Glutamate transporters terminate neurotransmission by clearing synaptically released glutamate from the extracellular space, allowing repeated rounds of signalling and preventing glutamate-mediated excitotoxicity. Crystallographic studies of a glutamate transporter homologue from the archaeon Pyrococcus horikoshii, GltPh, showed that distinct transport domains translocate substrates into the cytoplasm by moving across the membrane within a central trimerization scaffold.
Using single moleucle FRET, we have directly observed these 'elevator-like' transport domain motions in the context of reconstituted proteoliposomes and physiological ion gradients. We show that GltPh bearing two mutations introduced to impart characteristics of the human transporter exhibits markedly increased transport domain dynamics, which parallels an increased rate of substrate transport, thereby establishing a direct temporal relationship between transport domain motion and substrate uptake. Crystallographic and computational investigations corroborated these findings by revealing that the 'humanizing' mutations favour structurally 'unlocked' intermediate states in the transport cycle exhibiting increased solvent occupancy at the interface between the transport domain and the trimeric scaffold.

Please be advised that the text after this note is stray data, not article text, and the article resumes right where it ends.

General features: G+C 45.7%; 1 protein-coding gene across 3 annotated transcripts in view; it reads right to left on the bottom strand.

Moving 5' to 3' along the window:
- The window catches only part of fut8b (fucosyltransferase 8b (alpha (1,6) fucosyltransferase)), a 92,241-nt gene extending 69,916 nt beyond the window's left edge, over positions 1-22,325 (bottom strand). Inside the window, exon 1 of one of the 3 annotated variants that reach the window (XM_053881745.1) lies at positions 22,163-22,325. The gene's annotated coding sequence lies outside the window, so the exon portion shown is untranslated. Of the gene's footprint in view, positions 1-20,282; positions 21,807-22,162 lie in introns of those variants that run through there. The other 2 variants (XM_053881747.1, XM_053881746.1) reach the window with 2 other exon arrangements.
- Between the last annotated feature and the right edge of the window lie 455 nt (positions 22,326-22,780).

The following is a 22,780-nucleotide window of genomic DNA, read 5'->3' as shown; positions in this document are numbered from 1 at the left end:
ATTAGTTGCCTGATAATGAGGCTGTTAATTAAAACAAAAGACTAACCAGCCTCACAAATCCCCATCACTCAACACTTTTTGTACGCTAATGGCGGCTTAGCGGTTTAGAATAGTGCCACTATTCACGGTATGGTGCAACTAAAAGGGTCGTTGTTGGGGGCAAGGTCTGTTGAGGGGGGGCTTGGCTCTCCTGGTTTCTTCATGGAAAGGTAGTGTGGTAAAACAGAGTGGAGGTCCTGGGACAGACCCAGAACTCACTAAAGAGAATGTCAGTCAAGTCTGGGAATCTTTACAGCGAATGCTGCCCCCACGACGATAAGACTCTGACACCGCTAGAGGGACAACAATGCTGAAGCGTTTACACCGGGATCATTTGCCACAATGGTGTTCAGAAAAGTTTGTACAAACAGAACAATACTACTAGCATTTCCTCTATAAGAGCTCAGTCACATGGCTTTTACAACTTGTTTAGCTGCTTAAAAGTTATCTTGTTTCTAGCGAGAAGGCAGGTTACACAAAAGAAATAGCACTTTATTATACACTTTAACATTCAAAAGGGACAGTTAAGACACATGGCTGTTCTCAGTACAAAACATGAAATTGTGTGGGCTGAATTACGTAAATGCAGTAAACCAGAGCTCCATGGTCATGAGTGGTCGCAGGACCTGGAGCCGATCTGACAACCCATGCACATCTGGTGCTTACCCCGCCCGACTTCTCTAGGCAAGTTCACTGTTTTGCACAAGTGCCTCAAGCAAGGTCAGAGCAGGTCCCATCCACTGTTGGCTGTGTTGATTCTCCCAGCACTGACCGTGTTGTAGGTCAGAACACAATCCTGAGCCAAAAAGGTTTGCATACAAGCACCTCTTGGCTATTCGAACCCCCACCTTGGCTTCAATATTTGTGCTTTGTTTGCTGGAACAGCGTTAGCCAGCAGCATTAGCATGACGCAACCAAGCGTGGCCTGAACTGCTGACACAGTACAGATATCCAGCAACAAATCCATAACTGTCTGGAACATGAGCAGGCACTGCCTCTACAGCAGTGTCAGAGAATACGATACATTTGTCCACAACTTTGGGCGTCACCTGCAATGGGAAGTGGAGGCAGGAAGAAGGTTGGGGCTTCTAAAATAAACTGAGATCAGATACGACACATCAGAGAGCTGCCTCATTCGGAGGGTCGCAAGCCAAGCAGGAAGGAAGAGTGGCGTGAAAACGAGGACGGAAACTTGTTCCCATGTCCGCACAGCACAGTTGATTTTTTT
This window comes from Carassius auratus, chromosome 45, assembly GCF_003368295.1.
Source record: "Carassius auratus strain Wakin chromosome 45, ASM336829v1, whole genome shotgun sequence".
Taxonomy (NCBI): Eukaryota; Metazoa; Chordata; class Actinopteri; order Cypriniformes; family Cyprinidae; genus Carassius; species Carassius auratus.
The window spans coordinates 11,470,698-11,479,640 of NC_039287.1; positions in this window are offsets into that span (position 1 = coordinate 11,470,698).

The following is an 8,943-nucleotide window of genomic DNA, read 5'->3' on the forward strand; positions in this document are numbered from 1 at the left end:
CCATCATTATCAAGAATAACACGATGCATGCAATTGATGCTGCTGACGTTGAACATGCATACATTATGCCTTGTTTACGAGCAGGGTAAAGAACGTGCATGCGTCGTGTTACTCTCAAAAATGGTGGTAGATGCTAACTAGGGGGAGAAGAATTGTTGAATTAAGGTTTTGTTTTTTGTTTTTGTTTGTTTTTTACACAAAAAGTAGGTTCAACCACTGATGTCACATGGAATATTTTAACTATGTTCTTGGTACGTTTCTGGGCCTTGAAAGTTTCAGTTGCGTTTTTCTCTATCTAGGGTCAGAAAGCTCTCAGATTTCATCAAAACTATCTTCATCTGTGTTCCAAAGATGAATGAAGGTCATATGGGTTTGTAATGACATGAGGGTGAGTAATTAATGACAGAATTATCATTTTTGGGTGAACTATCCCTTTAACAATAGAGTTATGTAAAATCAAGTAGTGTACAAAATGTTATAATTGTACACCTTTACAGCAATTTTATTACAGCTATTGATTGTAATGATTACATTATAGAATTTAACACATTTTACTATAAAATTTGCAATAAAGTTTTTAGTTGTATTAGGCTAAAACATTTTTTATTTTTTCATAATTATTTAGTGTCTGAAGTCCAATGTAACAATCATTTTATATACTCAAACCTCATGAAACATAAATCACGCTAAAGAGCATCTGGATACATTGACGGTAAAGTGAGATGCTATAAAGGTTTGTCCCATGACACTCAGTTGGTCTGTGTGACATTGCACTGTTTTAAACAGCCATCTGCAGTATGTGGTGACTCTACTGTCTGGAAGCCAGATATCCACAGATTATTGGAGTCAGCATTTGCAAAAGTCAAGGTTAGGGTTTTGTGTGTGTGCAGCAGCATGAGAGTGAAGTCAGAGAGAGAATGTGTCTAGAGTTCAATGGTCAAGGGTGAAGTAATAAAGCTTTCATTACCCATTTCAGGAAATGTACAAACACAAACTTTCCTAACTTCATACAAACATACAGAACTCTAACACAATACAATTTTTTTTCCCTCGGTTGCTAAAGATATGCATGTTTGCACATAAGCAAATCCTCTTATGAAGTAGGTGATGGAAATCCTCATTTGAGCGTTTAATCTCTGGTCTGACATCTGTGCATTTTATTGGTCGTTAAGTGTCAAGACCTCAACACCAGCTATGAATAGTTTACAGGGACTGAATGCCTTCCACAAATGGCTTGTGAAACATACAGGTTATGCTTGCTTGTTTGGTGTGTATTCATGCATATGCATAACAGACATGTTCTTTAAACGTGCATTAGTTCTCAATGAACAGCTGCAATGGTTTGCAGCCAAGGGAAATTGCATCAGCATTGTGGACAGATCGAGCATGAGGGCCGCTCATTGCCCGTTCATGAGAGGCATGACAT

Transport domain unlocking sets the uptake rate of an aspartate transporter. Akyuz N, Georgieva ER, Zhou Z, Stolzenberg S, Cuendet MA, Khelashvili G, Altman RB, Terry DS, Freed JH, Weinstein H, Boudker O, Blanchard SC. NATURE (2015) 518(7537):68-73.
Transport dynamics in a glutamate transporter homologue. Akyuz N, Altman RB, Blanchard SC, Boudker O. NATURE (2013), 502(7469):114-118.